Live Through This

Sneaking Around

Sometimes you can just push open a door and let yourself out.

Illustration by Beth

I knew a girl, Feng,* who ran away from home for a few weeks. She was a year older than me and took her piano lessons right after mine. When I emerged, she was always there, sitting on my piano teacher’s couch, stone-faced and unreadable, waiting her turn.

“She plays magnificently because she practices three hours a day,” my piano teacher told me when I screwed up “Für Elise” for the fourth week in a row.

My mom told me Feng’s father, who was a famous piano player in China but completely unknown in America, stood over her when she practiced and slapped her fingers with a ruler when she made a mistake. My parents reminded me how hard her father was on her whenever I complained about how hard they were on me.

My parents thought they were offering me the world that was never offered to them—the privilege of learning an instrument. I was supposed to be thankful that they didn’t stand over me with a ruler, that my knuckles were soft and loved instead of cracked and bleeding. But after I banged on my piano with tears in my eyes, because it wasn’t my choice to play the piano in the first place, I couldn’t help volleying the missile I had been aiming at my parents ever since I realized exactly what they were doing: “I can’t live out your dreams. You can’t make me.”

“Oh, but we can,” were their exact words.

One afternoon, when I was in middle school, Feng came over to my house for a few hours. She wouldn’t accept anything I offered her. Soda? Chips? Candy? “No, thank you,” she said.

“Fine,” I replied. Be perfect, I thought. Do what your parents tell you to and never question it.

But I was wrong about Feng. She ran away from her parents when she was 14 and came back with an inked-up boyfriend and piercings that her father threatened to rip out. Where did she go, I wondered, and what did she see while she was out there?

Once, when I was seven, I went to school with a low-grade fever. I tried calling my neighbor’s nanny to pick me up from school, but she told me she didn’t know how to get there. The secretary in the main office said I had to return to the classroom if no one was coming to retrieve me.

I walked out, my forehead burning. When I rounded the corner, instead of turning right to go back to my classroom, I turned left, and ran in the direction of the closed double doors that I had believed to be a formidable barrier keeping me away from the outside world during the weekday hours between 7:30 AM and 2:30 PM. I heaved myself against them, and realized something so extraordinary that I still remind myself of it every day—sometimes you can just push open a door and let yourself out.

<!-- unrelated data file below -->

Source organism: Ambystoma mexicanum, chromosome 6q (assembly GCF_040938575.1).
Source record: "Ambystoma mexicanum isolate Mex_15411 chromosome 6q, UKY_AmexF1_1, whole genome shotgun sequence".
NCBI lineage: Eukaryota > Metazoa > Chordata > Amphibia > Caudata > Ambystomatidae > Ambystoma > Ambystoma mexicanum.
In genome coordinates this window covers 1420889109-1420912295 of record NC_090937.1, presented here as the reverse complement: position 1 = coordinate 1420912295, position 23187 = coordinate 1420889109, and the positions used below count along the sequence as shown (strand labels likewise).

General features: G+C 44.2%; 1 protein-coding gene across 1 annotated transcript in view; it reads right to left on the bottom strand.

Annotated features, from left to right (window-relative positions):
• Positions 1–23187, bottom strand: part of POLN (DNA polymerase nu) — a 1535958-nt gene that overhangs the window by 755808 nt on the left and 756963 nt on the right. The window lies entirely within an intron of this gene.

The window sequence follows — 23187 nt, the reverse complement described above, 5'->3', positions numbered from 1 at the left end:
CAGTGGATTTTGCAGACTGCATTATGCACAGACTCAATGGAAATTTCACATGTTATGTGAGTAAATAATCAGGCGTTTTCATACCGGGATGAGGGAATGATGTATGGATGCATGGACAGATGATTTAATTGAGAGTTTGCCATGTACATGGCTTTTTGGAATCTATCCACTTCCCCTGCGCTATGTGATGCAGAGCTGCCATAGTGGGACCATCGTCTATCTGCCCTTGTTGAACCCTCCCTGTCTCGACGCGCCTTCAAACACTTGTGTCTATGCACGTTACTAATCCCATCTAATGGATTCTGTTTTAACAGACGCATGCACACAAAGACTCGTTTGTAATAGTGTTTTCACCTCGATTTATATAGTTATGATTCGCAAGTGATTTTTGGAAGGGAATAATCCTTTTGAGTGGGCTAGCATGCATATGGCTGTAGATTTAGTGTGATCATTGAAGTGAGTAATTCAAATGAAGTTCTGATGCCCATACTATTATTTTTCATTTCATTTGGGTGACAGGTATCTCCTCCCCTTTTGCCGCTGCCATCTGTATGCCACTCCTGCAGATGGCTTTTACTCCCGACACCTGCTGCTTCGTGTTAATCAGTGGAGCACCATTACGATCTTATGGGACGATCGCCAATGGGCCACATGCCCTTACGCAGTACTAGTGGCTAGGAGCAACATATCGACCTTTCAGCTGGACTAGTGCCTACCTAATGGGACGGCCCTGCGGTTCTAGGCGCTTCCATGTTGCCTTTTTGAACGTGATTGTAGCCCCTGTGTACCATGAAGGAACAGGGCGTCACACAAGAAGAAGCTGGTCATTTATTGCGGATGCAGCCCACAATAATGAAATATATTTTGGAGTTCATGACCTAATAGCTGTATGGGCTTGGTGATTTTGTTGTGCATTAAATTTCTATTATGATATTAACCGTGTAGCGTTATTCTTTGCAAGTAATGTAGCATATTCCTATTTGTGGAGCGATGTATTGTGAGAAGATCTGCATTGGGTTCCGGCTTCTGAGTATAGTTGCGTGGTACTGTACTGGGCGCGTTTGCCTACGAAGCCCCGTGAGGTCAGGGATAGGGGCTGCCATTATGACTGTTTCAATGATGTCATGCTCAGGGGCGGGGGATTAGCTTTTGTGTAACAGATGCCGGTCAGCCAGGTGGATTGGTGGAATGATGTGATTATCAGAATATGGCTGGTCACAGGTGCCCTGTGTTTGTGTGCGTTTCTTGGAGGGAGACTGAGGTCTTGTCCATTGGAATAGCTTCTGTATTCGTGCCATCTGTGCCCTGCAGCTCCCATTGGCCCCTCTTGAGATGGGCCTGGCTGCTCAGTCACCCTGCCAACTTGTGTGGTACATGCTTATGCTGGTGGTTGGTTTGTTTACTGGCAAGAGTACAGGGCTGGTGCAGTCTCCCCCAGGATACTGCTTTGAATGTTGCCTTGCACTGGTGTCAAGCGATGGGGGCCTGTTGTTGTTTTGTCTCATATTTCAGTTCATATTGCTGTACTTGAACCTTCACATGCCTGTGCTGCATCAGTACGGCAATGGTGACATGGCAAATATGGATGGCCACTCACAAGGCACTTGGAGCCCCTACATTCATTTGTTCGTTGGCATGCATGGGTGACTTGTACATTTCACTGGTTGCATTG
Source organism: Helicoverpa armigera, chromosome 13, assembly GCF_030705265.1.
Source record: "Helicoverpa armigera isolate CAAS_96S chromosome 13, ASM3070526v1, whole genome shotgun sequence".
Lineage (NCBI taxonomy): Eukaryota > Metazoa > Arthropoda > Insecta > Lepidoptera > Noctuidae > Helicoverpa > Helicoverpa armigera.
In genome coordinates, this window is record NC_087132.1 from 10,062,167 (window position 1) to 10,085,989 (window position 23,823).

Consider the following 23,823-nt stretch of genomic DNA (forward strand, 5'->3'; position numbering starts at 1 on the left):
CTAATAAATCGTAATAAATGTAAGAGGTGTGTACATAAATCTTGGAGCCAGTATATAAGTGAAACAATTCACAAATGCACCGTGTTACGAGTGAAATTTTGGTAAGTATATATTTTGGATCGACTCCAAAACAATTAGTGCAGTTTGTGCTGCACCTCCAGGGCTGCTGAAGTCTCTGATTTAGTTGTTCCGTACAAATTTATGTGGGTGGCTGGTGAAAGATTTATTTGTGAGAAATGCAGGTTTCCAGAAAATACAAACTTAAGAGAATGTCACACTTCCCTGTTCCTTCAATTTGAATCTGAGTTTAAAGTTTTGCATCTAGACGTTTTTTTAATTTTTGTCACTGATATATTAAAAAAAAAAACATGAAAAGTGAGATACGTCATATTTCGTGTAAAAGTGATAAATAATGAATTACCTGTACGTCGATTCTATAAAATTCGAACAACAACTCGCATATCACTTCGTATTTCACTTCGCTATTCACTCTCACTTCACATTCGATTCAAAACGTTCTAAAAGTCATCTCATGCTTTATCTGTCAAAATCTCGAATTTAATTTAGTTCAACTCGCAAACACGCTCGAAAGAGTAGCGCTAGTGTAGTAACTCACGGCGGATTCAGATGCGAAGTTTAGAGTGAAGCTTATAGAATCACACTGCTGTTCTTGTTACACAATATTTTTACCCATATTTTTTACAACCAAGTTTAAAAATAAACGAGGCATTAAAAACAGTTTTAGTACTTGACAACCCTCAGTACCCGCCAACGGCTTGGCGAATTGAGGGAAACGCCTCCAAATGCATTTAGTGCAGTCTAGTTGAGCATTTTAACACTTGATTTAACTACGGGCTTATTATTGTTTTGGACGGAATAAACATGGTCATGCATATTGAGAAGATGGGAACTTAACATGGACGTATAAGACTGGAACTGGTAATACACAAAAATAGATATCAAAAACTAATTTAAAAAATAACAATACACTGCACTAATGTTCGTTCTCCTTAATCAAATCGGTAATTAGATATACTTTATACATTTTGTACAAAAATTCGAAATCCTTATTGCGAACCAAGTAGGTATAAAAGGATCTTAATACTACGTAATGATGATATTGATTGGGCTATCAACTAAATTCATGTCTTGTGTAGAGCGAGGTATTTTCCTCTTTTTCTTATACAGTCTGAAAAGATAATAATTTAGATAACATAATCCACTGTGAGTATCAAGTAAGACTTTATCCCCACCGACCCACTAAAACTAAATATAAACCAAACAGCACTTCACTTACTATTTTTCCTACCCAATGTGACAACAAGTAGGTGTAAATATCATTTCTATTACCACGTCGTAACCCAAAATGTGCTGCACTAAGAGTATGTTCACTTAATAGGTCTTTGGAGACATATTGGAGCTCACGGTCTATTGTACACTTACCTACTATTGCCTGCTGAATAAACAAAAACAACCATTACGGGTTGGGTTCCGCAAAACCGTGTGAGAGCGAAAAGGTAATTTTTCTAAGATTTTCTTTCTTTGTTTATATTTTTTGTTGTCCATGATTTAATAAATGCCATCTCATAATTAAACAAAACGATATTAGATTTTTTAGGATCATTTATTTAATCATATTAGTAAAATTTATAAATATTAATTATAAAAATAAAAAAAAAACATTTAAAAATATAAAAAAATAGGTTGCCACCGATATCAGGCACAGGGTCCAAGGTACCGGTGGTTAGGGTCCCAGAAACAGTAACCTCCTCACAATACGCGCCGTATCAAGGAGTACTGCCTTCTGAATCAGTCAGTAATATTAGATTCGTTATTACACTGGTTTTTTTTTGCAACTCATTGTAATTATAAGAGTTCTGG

The next time I made a break for it didn’t happen until almost nine years later. I was 16 and fucking miserable. My life was ruled by rules. Don’t go outside. Don’t talk to boys. Don’t think you’re different from everyone else. Don’t think you can grow up and be a writer. Don’t bother with extracurricular activities. Don’t try to get out of weekend SAT prep classes. Don’t ask if you can go to the movies. Don’t, don’t, don’t.

My house in high school was at the dead end of a street, and the symbolism was not lost on me. Behind it was the elementary-school field. In order to get there you had to trespass on a short, fenced-off path. Someone had ripped a giant hole in the fence, making it possible to slip through to the other side. I knew that dark path and grassy field behind my house extremely well, because they constituted my primary escape route.

The summer after my sophomore year, I was rifling through the kitchen cabinets when I found a key that was marked DECK. I kept it in my desk drawer, hidden under a stack of envelopes, for months, plotting and seething in my head.

“Stop dreaming and start acting,” my parents told me all the time. In a sense, they were right. At the start of junior year, I begged them to let me go to a local hardcore show at a music venue a few towns over. They said no way, and I stayed up all night writing them a letter about all the ways in which they were hurting me, all the ways in which I tried so hard to please them, but how, if they were going to force me into a box that was too small for me, pretty soon they wouldn’t have a daughter to boss around anymore.

I put the letter on my father’s pillow. The next day they told me I could go to the show, but had to be back by 9:30—and also not to ask again, because this was the one and only time they would ever say yes. I didn’t want to go if this was my only chance.

“Then don’t,” my mother said.

“You might wake up one day and I’ll just be gone,” I shouted, embarrassed that I had spilled my guts out in the letter. “I might run away like Feng, and then you’ll be so sorry for everything you made me do.”

“Try to fend for yourself out there,” my parents said. “We’ll see how long you last.”

That was the last time I tried to reason with them. That was the last time I included them in my plans for adventure, the last time I ever asked them if it was OK for me to go out into the world and hitch a ride to a punk show or sit on the hood of someone’s car in a parking lot late at night. I wanted the chance to do these things before I became an adult and had to do adult things. I had a key to our deck doors. I was going to use it.

In order to sneak out, I had to wait until I heard my father snoring, which usually happened around 10:30. Then I would put my stuffed animals and dolls underneath my sheets to make it look like there was a sleeping body in there, in case my mom came in to check on me (did she?) and make my way down the first flight of stairs to the kitchen, down the second flight to the landing, and then tiptoe across to the back door that led to the deck. Like a cat burglar, I’d press my body against the side of my house, terrified that any moment my parents’ bedroom lights might suddenly turn on, and I would see my mother’s face at the window, looking down at me, needing no more reason to destroy me than all the ones I had already given her. I would slowly inch my way around the side of my house, careful not to knock over the trash or trip over the garden hose, and then, when I finally reached the driveway, I would make a run for it. I would sprint across the six or so feet between my driveway and the fence that was my portal to the beyond.